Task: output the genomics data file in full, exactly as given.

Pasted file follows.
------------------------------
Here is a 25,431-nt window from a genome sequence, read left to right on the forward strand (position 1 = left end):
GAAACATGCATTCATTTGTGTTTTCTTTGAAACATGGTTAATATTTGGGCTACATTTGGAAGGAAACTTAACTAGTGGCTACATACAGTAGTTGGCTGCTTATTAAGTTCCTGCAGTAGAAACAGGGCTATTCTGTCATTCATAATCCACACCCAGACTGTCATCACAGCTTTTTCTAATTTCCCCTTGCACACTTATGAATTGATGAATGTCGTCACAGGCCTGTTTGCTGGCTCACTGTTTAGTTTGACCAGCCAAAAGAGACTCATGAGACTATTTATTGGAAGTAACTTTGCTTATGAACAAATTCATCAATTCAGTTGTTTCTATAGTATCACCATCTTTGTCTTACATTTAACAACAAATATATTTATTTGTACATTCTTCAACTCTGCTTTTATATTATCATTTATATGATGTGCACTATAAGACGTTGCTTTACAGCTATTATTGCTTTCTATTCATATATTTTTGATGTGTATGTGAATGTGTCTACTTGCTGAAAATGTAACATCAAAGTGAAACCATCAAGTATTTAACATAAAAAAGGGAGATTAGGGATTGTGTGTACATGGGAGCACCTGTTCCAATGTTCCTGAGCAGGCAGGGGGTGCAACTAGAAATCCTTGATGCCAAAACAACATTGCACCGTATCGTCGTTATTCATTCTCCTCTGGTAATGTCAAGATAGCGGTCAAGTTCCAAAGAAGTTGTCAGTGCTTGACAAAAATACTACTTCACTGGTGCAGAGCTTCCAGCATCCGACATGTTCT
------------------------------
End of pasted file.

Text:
Here is a 25,431-nt window from a genome sequence, read left to right on the forward strand (position 1 = left end):
GAAACATGCATTCATTTGTGTTTTCTTTGAAACATGGTTAATATTTGGGCTACATTTGGAAGGAAACTTAACTAGTGGCTACATACAGTAGTTGGCTGCTTATTAAGTTCCTGCAGTAGAAACAGGGCTATTCTGTCATTCATAATCCACACCCAGACTGTCATCACAGCTTTTTCTAATTTCCCCTTGCACACTTATGAATTGATGAATGTCGTCACAGGCCTGTTTGCTGGCTCACTGTTTAGTTTGACCAGCCAAAAGAGACTCATGAGACTATTTATTGGAAGTAACTTTGCTTATGAACAAATTCATCAATTCAGTTGTTTCTATAGTATCACCATCTTTGTCTTACATTTAACAACAAATATATTTATTTGTACATTCTTCAACTCTGCTTTTATATTATCATTTATATGATGTGCACTATAAGACGTTGCTTTACAGCTATTATTGCTTTCTATTCATATATTTTTGATGTGTATGTGAATGTGTCTACTTGCTGAAAATGTAACATCAAAGTGAAACCATCAAGTATTTAACATAAAAAAGGGAGATTAGGGATTGTGTGTACATGGGAGCACCTGTTCCAATGTTCCTGAGCAGGCAGGGGGTGCAACTAGAAATCCTTGATGCCAAAACAACATTGCACCGTATCGTCGTTATTCATTCTCCTCTGGTAATGTCAAGATAGCGGTCAAGTTCCAAAGAAGTTGTCAGTGCTTGACAAAAATACTACTTCACTGGTGCAGAGCTTCCAGCATCCGACATGTTCT